ARCTIC SEA ICE –An Anti-Ralph–

Even back when we had sea-ice cameras, they tended to go dark this time of year, as did the visual satellite, but even despite that darkness this was (and is) a fascinating time of year at the Pole. The darkness is at its most complete, and we enter sixty days when twilight recedes to the Arctic Circle.

The diurnal effect of temperature, rotating clockwise around our arctic maps, for a time all but vanishes. Even at the edges of the circular maps, where the sun does rise, the sun is so low and the days are so brief that the diurnal rise is slight. In fact Siberia and arctic Canada are better at losing heat than the Pole (because the heat of the ocean radiates up through the sea-ice) and are often colder. Even when a zonal flow keeps air “locked up” at the Pole, frigid air masses can be generated independently over Siberia and Canada, and sweep south to catch the unwary off guard.

Because we are free of diurnal temperature we can become fascinated by other diurnal effects, such as tidal or Barometric effects. (Or at least I can.) For example, what happens to the tidal effect of the sun when it is below the horizon? Does the sea-ice rock to the east and west with tides up at the top of Fram Strait as much in the winter as it does in the summer? If it rocks less does it freeze better?

Having the sun never rise makes it easier to see if warm air is invading from the south. You don’t get fooled by sunshine because there is none. (There are not many times in life it is so easy to subtract the influence of such a major effect.)

Last year I called these influxes “feeder bands” because they seemed to fuel the persistent area of low pressure I dubbed “Ralph”. This year is proving different.  I find it somewhat annoying, because all the nice, neat ways I had of viewing things are made a shambles. But I’ll get over it, for change has a better side: It is fascinating.

We recently had a nice influx of milder air up into the areas above 80° north latitude. While it is nowhere near as impressive as last year’s record-setting plumes, it still shows up nicely on the DMI graph.

DMI5 1120 meanT_2017

Therefore, though I am very busy in other areas of my life, I was of course curious to see if “Ralph” would reappear. In theory the mild air, rising, would create low pressure at the surface.

When I last had time to post on November 14 the “feeder band” extended up through Scandinavia and right across the Pole, curving towards Greenland (seen in the temperature map.) A “Ralph” was forming north of Greenland.


Last year (perhaps due to more potent, milder impulses as an after-effect of the 2015 super-El-Nino) Ralph would have bullied the high pressure off the Pole, but this year the high pressure pushed back. Ralph was squashed west across the Canadian Archipelago, as Atlantic Gales were repressed along their usual west-to-east route, and an Aleutian Low came further north than usual and crossed west-to-east from Siberia to Alaska north of Bering Strait (which seemed to be a pattern this autumn.)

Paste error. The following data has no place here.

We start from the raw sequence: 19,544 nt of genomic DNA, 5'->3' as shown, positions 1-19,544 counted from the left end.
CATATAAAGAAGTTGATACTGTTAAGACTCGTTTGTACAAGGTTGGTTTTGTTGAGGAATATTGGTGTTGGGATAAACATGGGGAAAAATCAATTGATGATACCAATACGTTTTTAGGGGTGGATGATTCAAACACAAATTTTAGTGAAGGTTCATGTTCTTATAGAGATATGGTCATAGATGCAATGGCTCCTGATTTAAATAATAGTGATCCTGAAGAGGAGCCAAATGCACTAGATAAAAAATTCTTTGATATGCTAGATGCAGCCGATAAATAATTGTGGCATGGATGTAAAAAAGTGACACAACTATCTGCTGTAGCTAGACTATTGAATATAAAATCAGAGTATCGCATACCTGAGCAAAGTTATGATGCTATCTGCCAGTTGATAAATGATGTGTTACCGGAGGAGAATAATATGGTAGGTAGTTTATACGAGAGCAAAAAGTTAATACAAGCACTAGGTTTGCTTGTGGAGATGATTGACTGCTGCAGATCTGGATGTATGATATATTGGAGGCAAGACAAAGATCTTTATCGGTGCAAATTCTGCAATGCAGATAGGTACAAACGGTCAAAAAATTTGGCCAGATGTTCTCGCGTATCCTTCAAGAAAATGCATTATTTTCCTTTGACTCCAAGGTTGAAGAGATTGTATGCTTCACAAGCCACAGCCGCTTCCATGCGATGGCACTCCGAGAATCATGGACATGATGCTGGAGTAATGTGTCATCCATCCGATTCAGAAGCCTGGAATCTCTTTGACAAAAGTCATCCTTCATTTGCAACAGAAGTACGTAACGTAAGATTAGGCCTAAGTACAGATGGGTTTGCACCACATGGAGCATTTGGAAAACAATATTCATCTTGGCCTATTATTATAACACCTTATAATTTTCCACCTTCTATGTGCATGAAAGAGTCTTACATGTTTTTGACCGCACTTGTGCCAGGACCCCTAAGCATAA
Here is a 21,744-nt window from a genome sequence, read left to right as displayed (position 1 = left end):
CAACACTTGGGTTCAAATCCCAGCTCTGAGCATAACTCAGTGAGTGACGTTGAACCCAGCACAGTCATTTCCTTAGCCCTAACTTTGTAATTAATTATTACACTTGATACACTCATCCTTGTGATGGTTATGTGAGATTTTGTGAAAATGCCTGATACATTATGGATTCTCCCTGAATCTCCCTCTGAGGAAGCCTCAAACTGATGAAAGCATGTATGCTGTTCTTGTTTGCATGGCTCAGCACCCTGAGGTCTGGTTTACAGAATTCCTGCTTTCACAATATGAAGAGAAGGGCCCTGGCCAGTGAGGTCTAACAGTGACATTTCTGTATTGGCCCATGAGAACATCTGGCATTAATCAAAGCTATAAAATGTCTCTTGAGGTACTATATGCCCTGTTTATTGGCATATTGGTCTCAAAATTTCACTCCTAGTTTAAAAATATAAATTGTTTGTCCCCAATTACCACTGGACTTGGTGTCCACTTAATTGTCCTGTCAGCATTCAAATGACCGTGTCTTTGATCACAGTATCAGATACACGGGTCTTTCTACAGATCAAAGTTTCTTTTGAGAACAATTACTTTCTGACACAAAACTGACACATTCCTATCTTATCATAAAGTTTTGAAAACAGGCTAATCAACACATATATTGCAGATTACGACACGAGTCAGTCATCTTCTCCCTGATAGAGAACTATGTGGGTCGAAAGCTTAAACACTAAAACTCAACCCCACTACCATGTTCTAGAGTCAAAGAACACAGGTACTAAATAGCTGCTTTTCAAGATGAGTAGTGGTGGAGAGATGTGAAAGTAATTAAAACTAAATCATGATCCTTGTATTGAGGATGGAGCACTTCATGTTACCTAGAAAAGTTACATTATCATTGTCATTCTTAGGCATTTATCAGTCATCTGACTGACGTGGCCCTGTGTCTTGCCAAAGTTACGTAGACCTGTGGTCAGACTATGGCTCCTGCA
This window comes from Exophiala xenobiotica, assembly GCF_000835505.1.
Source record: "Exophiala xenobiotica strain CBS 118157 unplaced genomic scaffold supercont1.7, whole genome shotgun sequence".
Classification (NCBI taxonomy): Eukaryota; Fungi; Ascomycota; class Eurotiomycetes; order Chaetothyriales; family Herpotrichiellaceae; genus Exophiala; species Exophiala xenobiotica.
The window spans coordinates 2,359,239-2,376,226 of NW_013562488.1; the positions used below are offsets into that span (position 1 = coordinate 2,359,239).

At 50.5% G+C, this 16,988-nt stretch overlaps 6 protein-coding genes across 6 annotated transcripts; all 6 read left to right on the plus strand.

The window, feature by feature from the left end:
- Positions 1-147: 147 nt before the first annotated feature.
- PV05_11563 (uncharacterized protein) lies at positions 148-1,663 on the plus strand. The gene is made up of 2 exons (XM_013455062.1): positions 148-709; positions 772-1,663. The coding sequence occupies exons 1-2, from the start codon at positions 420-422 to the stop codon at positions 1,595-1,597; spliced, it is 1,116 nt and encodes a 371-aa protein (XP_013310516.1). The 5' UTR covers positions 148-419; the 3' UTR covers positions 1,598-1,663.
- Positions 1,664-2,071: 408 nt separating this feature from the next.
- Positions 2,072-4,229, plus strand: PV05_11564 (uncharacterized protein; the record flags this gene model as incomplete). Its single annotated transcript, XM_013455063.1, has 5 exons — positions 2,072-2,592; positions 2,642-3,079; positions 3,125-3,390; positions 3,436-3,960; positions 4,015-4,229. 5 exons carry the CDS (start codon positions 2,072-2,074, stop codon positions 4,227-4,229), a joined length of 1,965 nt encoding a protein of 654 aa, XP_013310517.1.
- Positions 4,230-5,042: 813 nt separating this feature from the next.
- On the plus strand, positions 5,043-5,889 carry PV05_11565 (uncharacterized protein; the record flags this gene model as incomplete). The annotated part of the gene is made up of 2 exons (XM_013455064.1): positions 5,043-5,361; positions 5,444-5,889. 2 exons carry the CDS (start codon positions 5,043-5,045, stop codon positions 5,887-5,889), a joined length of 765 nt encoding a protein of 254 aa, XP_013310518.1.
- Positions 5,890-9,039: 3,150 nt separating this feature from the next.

By November 17 the feeder band has broken down, and though the milder air is over the Pole it is cooling quickly.

By November 18 Ralph is a pathetic blip on the Canadian side of the Pole, and the high pressure is expanding. The influx of milder air is still clear in the temperature maps, but cloud-cover maps showed fewer clouds than I’d expect, and very clear skies towards Greenland.

By November 19 the clear skies moved towards the Pole, and the high pressure was pumping up. Where last year the Pole likely lost much heat through uplift and latent heat being released as moisture precipitated out as snow, this year clear skies are allowing radiational cooling. The mildness of the “feeder band” is all but gone from the temperature map. The high pressure is so strong that the next west-to-east Pacific low is crossing Bering Strait further south. (Last years such lows sometimes came right north to the Pole, and I dubbed them Hula-Ralphs.)

By the  20th the high pressure at the Pole is one of the strongest I’ve seen. (Blue is above 1050 mb).

And this morning has me shaking my head. This is about as opposite a “Ralph” as you can get. The clockwise winds on the Atlantic side are effectively cutting off all Atlantic moisture from getting to the Pole, and though mild air is coming north through Being Strait, it is being swept east as an easterly flow that likely will cause the next Pacific storm to take a wrong-way route, along the Siberian coast east-to-west rather than west-to-east.

The current situation is fascinating for a number of reasons. Closest to home, when a high pressure like this has a lobe over Greenland it can breed storms on the east coast of the USA. (Those of you who insist upon using old-fashioned maps, that look at the earth sideways, know such high pressures as “blocking highs”.)

Another switch from earlier pattern is that sea-ice will be pushed down the east coast of Greenland, even as ice forms along the coast due to cold winds. Considering such sea-ice is basically leaving the Arctic to enter the Atlantic, any spike in sea-ice extent it causes is artificial, as the ice will melt by June. (However, if enough goes down the coast, it can cool the Atlantic, which I suppose influences sea-ice extent in some future time.) Ice extents remain well above last year’s.

DMI5 1120 osisaf_nh_iceextent_daily_5years_en

It appears that while winds will push ice from around Svalbard and Barent’s Sea southwest into Fram Strait, winds north of the Strait will not be so helpful, and will keep ice from coming south.

A comparison of NRL maps shows much more sea-ice in the north of Barents Sea, and Kara Sea nearly full of sea-ice, which is indicative of the lack of southern surges that made last year so interesting (and pushed so much sea-ice north.) (2016 left; 2017 right)